Travel Information      USA Travel      Travel South Africa      Travel New Zealand      Travel UK      Travel Canada      Travel Ireland      Travel Denmark      Travel Sweden      Travel Cyprus      Travel Finland      Travel Finland      Travel Switzerland      Travel Slovenia      Travel Canary Islands      Travel Australia      Travel Namibia      Travel Africa      China Travels

Burt Munro Challenge still Premier Rally

Burt Munro Challenge

The growing national and international appeal of the Burt Munro Challenge in Invercargill New Zealand was reinforced at the weekend as thousands of racers, riders and spectators soaked up a fantastic festival atmosphere.

Six racing events – including three with NZ titles were up for grabs from November 28 – December 1 – while away from the track thousands camped and partied at the Oreti Park rally site as the south once again embraced New Zealand’s premier motorcycling rally event.

About 2000 motorcyclists attended the Challenge Rally this year while there were 530 entries for racing events, up more than 10 per cent on 2012. About 50 attendees, including 10 competitors, were from Australia this year.

The challenge started on Thursday with Christchurch’s Ryan Hampton again blitzing the field in the NZ Hill Climb Champs – racing up Bluff Hill near Invercargill in a tick over 40 seconds. That night, Mt Maunganui rider Cody Cooper completed a perfect day of racing to take out the New Zealand Supercross title near Winton.

Invercargill’s Greg Baynes took out the Burt Munro Trophy after an impressive victory in the NZ Beach racing Champs 50 mile race at Oreti Beach on Friday night.

Hampton took line honours in the track racing at Teretonga Park. At the speedway, national sidecar champions Paul Humphrey and Ben Franklin were unstoppable, while Dale Finch took out the solo title.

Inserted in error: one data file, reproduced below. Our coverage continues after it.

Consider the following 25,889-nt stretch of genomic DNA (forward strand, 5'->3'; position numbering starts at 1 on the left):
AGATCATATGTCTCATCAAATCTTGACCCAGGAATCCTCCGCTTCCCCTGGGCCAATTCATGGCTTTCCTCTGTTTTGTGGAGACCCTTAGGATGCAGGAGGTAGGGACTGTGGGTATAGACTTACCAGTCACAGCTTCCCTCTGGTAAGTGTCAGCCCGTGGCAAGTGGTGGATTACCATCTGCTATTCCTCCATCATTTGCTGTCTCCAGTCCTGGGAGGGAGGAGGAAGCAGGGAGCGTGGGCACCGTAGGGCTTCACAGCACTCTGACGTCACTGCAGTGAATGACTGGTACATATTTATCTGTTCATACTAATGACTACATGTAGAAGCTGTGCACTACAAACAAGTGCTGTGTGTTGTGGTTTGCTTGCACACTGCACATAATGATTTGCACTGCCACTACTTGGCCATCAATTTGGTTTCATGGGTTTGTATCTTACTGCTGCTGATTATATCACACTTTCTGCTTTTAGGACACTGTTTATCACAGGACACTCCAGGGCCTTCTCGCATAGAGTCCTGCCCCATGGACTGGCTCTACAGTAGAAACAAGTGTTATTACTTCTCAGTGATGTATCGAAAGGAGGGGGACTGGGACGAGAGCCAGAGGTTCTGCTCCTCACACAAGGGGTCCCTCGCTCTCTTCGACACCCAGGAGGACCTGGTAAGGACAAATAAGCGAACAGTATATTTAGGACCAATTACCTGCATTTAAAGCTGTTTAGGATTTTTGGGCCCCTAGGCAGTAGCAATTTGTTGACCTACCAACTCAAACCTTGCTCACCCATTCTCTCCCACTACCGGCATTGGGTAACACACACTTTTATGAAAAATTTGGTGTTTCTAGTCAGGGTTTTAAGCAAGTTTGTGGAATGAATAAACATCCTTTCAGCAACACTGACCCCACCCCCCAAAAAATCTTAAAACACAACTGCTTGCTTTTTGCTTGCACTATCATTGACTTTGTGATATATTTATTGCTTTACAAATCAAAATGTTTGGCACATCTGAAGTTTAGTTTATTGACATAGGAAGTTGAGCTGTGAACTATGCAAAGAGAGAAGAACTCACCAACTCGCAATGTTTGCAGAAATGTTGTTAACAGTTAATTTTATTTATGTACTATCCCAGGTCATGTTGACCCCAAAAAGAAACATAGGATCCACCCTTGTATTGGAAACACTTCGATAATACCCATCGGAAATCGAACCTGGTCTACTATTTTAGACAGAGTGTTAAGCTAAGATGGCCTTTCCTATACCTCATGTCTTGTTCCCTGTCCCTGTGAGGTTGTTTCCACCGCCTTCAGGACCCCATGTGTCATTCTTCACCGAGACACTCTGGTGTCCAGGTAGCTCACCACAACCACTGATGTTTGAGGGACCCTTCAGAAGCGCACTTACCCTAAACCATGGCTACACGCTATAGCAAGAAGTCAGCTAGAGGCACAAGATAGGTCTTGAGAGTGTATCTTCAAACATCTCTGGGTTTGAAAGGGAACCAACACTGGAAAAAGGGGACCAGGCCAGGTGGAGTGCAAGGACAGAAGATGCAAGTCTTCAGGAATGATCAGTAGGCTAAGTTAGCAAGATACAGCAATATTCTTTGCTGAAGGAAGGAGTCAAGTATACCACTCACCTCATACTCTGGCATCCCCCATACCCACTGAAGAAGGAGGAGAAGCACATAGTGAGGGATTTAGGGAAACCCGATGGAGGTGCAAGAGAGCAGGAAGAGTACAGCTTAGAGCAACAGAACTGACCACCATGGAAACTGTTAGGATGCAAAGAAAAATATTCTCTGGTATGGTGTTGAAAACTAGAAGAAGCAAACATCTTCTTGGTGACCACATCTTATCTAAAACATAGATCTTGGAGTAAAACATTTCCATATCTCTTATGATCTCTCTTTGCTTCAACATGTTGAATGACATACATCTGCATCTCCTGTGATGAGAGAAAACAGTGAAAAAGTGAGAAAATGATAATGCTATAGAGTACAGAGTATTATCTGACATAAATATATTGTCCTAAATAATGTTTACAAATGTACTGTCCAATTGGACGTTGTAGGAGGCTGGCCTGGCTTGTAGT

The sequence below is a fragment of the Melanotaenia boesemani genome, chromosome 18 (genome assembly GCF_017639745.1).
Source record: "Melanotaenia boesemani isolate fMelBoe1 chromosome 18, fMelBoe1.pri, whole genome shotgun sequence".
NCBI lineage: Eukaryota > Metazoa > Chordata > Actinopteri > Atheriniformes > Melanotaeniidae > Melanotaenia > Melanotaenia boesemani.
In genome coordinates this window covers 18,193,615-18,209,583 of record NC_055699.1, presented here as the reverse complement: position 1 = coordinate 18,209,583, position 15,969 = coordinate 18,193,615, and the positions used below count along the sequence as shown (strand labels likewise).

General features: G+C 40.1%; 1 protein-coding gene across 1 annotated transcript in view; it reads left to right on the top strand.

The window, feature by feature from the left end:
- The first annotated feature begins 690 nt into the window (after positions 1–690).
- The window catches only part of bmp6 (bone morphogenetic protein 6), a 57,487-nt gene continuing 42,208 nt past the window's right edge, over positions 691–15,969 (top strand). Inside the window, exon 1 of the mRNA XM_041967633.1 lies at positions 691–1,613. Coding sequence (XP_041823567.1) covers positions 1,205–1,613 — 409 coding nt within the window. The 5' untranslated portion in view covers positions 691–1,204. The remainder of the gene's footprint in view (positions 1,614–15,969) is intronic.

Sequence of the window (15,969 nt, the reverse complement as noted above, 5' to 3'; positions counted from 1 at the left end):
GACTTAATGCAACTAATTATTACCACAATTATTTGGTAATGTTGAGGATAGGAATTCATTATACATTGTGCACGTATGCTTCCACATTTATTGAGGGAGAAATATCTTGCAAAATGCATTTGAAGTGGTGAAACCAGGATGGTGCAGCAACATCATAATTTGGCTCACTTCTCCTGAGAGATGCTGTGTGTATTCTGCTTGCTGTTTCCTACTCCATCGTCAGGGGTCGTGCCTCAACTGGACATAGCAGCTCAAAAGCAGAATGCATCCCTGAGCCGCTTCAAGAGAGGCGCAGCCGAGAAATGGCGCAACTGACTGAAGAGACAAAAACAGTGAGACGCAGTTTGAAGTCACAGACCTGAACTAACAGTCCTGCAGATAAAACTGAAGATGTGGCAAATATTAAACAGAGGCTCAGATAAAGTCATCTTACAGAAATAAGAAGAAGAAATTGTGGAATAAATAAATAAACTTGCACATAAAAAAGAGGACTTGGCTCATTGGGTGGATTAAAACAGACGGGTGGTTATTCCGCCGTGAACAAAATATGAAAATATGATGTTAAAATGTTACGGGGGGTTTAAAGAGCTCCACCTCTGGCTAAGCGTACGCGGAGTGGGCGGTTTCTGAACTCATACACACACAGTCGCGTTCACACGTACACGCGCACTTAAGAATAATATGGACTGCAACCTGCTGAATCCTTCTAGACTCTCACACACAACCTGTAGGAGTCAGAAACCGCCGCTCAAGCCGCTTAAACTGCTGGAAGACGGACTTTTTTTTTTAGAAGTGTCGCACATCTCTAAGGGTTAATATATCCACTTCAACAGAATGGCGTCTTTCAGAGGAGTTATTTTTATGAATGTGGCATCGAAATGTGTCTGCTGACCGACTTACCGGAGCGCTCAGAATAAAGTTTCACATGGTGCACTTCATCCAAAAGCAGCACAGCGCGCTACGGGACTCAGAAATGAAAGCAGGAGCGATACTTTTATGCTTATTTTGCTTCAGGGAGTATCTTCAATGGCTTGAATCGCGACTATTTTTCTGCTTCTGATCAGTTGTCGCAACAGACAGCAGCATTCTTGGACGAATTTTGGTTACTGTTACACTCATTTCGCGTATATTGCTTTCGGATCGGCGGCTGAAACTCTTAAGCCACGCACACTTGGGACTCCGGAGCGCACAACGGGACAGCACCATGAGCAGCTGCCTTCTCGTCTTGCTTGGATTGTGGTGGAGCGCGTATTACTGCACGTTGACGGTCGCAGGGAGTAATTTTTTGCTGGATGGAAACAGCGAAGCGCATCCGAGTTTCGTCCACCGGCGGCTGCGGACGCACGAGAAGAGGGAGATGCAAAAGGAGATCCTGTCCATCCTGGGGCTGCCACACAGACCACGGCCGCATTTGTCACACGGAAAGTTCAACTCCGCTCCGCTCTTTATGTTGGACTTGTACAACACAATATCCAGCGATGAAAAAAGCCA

Christchurch rider Dan McKenzie was the king of the street in Wyndham on Sunday, with former champ Hampton opting not to take to the circuit as he was running low on tyres.

Among the Australian contingent in 2013 was the inspirational Alan Kempster. A double-amputee, Kempster lost his right-arm and right-leg after a tragic accident while he was riding his motorcycle but has battled back to the racetrack on his specially modified motorcycle.

Kempster won the Munro Family Trophy, which is awarded as a mark of a competitors’ spirit.

Organisers estimated the challenge pumped millions into the Southland economy with accommodation full and businesses humming, as the centre of Invercargill is taken over by motorcyclists.

Kempster said there was nothing like the Burt Munro Challenge in Australia and he thought it was probably a unique event world-wide.

“It’s becoming a definite bucket-list event for riders. It is a challenge and I’m having a ball,” he said between races.

Burt Munro’s son John said TIME magazine’s endorsement of the event as one of the world’s top five must-do festivals of 2013 had been a huge boost.

“For a town of (Invercargill’s) size to have 530 competitors and a lot of them international, it’s amazing,” he said.

Away from the track, rally visitors were taking in some of the many other attractions the south offers.

Christchurch’s Wallace Weiderman said the highlight was the Bill Richardson Truck Museum which he described as “world class”.

Bruce Reilly, also of Christchurch, was amazed by some of the historic charm of small towns he had ridden through on his way south via Queenstown, Te Anau and Western Southland.

“I just couldn’t believe those little shops, that main-street of Tuatapere is a knock-out.”

He said there were more people at this year’s event than the previous time he had been at “the Burt” and had enjoyed great company and a great band at the rally party.

Speak Your Mind